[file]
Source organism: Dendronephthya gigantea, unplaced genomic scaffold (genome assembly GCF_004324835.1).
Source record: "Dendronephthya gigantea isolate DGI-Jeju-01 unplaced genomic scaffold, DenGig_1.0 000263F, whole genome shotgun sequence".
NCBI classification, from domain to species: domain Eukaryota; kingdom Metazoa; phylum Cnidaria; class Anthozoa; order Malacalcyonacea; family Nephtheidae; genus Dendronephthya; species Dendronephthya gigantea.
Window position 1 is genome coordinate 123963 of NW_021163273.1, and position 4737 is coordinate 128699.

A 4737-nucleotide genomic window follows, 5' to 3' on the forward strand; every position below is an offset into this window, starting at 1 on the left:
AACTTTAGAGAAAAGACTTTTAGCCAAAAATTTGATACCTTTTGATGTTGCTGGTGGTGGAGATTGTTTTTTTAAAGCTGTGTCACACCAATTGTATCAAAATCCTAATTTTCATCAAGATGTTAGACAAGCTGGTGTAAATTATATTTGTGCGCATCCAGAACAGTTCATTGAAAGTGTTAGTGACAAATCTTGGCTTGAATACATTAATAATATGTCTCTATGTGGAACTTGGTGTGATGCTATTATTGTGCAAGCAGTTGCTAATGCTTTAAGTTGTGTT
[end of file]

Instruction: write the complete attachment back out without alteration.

Source organism: Dendronephthya gigantea, unplaced genomic scaffold (genome assembly GCF_004324835.1).
Source record: "Dendronephthya gigantea isolate DGI-Jeju-01 unplaced genomic scaffold, DenGig_1.0 000263F, whole genome shotgun sequence".
NCBI classification, from domain to species: domain Eukaryota; kingdom Metazoa; phylum Cnidaria; class Anthozoa; order Malacalcyonacea; family Nephtheidae; genus Dendronephthya; species Dendronephthya gigantea.
Window position 1 is genome coordinate 123963 of NW_021163273.1, and position 4737 is coordinate 128699.

A 4737-nucleotide genomic window follows, 5' to 3' on the forward strand; every position below is an offset into this window, starting at 1 on the left:
AACTTTAGAGAAAAGACTTTTAGCCAAAAATTTGATACCTTTTGATGTTGCTGGTGGTGGAGATTGTTTTTTTAAAGCTGTGTCACACCAATTGTATCAAAATCCTAATTTTCATCAAGATGTTAGACAAGCTGGTGTAAATTATATTTGTGCGCATCCAGAACAGTTCATTGAAAGTGTTAGTGACAAATCTTGGCTTGAATACATTAATAATATGTCTCTATGTGGAACTTGGTGTGATGCTATTATTGTGCAAGCAGTTGCTAATGCTTTAAGTTGTGTT